And today, more than munitions, more than markets, more than gold and silver, what America needs is faith—your kind of faith. And as I fly away from here tomorrow looking back into this valley, looking down into those canyons and across those rugged ridges that are now aflame with their autumn colors, I shall be blessing you good people and thinking that I and the rest of the nation and all the rest of the world owe you an unmeetable obligation, more than we can ever repay.

    For you keep us believing in America and in the American dream. You put our longings and highest hopes into music, you give us music to match your mountains, you give us the soaring of the voice of the heart, you give us the loving voice of the Lord. And for all this and much more, you are indeed beloved.

    And in you the Lord must indeed be well pleased.

    God bless you and keep you, until we meet again.

    President Kimball in Mexico

    More than 12,000 members of the Church and their investigator friends filled the National Auditorium in Mexico City to hear President Spencer W. Kimball on December 14.

    The price of admission for each member was a nonmember friend.

    While in Mexico the president spoke to the missionaries of the Mexico Veracruz Mission and the Mexico Mexico City Mission and dedicated the meetinghouse at Puebla.

    He was accompanied by Sister Kimball and Elder D. Arthur Haycock, his personal secretary.

    New Director at Temple Square Visitors Center

    Keith E. Garner, recently released Regional Representative of the Council of the Twelve, has been called to serve as director of the Temple Square Visitors Center.

    Brother Garner, formerly of Menlo Park, California, succeeded T. C. Jacobsen, director, and associate directors Junius Jackson, LeGrand P. Backman, and Macoy A. McMurray.

    Brother Garner will direct the activities of more than 260 volunteer guides on Temple Square as they share the gospel and the story of the historic Square with more than two million visitors a year.

    The number of visitors to Temple Square has almost doubled since 1965.

    The new director is a former president of the Hong Kong Mission (formerly the Southern Far East Mission.)

    Latter-day Saint Indians Excel

    Two graduates of Brigham Young University have recently been named to responsible positions in the Bureau of Indian Affairs in Washington, D.C.

    They are Martin Seneca, Jr., a Seneca Indian from New York, and Ronald L. Esquerra, a Chemehuevi from the Colorado River Indian Reservation.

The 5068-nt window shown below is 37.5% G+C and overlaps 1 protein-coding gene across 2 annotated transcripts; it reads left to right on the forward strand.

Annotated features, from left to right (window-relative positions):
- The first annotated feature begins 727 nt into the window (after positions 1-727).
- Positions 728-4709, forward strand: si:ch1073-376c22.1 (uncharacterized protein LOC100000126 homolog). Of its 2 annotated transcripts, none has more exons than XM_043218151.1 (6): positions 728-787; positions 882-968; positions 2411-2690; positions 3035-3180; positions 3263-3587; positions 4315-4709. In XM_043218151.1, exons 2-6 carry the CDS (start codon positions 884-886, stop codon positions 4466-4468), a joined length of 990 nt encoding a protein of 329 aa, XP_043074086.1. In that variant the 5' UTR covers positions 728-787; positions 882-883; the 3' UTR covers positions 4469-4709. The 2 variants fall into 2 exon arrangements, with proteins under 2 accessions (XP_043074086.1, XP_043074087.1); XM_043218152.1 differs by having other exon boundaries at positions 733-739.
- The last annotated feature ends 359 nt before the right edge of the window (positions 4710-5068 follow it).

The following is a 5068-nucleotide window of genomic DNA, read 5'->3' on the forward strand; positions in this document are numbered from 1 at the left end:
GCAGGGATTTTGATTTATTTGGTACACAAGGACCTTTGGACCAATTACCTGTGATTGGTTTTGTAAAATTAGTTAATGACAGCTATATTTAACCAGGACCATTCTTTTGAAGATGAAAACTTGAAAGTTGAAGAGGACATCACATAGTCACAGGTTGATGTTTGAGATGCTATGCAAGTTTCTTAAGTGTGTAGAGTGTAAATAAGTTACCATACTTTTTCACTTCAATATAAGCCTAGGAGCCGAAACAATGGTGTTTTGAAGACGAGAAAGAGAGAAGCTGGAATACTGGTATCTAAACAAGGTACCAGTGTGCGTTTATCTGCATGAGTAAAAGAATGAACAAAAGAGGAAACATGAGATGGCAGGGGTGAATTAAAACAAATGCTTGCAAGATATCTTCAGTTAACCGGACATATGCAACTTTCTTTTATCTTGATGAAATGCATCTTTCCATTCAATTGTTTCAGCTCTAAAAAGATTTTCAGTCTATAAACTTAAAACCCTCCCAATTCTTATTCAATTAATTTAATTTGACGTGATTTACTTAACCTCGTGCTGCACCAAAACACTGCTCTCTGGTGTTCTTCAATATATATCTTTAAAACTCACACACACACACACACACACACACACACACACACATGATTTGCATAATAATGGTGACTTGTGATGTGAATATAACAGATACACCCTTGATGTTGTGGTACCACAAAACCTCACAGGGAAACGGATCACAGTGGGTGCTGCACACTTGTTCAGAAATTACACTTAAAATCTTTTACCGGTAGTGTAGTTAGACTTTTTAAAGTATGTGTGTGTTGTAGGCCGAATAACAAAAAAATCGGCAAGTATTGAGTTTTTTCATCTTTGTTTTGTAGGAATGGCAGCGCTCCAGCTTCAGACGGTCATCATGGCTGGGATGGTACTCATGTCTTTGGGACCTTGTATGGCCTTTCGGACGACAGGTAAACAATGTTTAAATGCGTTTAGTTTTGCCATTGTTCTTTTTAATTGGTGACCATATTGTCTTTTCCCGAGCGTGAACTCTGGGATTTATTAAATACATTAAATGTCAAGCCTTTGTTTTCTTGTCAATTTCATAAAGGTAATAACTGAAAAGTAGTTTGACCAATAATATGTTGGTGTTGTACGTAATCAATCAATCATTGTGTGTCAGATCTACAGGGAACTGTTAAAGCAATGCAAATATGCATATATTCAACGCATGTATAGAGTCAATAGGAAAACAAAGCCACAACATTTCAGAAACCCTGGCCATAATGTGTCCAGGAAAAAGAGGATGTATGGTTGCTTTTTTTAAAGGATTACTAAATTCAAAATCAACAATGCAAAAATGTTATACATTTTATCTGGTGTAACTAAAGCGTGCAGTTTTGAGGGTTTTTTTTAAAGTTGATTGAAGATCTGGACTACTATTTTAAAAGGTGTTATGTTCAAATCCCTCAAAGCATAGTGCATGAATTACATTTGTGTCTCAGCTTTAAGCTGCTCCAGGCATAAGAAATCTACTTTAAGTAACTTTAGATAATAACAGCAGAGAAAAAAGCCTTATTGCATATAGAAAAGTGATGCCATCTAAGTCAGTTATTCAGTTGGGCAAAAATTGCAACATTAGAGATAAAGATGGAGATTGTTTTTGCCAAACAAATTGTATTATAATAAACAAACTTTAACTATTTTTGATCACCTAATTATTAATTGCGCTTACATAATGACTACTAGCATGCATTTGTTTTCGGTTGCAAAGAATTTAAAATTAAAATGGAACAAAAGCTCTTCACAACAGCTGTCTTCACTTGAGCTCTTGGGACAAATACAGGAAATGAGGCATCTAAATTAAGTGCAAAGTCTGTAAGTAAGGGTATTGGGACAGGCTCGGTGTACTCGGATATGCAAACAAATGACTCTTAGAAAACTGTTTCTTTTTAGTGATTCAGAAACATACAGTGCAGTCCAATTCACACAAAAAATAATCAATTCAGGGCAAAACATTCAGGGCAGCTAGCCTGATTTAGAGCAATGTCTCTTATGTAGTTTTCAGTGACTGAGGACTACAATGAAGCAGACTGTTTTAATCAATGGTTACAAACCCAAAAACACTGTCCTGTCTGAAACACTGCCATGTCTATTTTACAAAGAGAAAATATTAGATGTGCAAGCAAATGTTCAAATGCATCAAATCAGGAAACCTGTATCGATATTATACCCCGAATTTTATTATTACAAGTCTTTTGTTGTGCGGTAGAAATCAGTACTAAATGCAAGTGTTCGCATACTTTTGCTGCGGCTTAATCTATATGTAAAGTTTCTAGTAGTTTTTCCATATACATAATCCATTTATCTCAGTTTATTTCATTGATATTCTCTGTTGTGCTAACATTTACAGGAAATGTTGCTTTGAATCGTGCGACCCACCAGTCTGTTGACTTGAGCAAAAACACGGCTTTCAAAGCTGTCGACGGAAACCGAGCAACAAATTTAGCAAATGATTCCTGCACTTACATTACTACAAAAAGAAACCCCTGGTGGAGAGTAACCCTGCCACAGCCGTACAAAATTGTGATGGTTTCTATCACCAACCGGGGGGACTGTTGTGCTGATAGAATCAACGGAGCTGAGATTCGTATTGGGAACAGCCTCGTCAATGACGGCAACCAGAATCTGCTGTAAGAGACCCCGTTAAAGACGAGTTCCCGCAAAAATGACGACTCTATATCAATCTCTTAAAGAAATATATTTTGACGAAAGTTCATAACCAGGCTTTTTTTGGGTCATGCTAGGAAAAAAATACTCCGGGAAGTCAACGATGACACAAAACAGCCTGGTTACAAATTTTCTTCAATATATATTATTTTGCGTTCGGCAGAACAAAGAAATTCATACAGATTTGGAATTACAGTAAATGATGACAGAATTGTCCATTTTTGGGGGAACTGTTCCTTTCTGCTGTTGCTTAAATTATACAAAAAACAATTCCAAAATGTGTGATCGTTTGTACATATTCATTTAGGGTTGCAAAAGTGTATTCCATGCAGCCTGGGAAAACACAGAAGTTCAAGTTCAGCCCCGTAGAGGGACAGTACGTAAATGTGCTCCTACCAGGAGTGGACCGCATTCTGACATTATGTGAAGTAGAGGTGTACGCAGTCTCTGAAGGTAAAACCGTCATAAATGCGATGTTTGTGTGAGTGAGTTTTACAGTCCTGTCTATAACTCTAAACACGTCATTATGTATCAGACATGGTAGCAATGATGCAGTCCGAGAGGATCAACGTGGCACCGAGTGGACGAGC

Dr. Seneca has a master’s degree in public administration from BYU and a doctor of law degree from Harvard University. He has been named director of trust responsibilities for the BIA.

    Mr. Esquerra, who was graduated from BYU in business management, has been appointed executive assistant to the BIA commissioner.

    National Personnel President Is LDS

    The managing director of the Church’s Personnel Department, Russell G. Williams, has been elected to serve as president of the American Society for Personnel Administration during 1976.

    Brother Williams has previously served for three years as vice president of the society he will now lead. Members of the society include such major firms as General Electric, United Air Lines, Proctor and Gamble, and IBM.

    LDS “Christmas Child” Viewed Nationally

    “A Christmas Child,” a 30-minute television drama produced for the Church, was seen by millions of North Americans during the Christmas season. More than 200 television stations carried the show, often during prime time, with sponsors for the show approved by the Church. This sponsorship allowed the production to be shown during the evening hours to significantly larger audiences than usually watch television during the “public service” hours.

    This drama is the story of an airline hostess who encounters the meaning of Christmas on an unscheduled layover in Salt Lake City on Christmas eve. She helps a lost boy find his parents, a search that takes her to Temple Square and to a concert by the Tabernacle Choir.

    BYU Plays at Fiesta Bowl

    President Spencer W. Kimball and Brigham Young University President Dallin H. Oaks were in Phoenix, Arizona, in late December for the BYU football team’s appearance in the Fiesta Bowl, the first post-season bowl appearance ever made by a football team from BYU.

    Both participated in the Fiesta Bowl Parade, along with the BYU marching band and Church members from the Phoenix area who built a float. President Kimball, President Oaks, and BYU head football coach LaVell Edwards also addressed an alumni luncheon at Arizona State University at Tempe in connection with the festivities.

    Also in attendance at the game were President N. Eldon Tanner of the First Presidency and Elder Howard W. Hunter of the Council of the Twelve.

    The game between BYU and Oklahoma State University ended in defeat for BYU.

    Richard P. Condie

    Scene from “A Christmas Child,” television drama.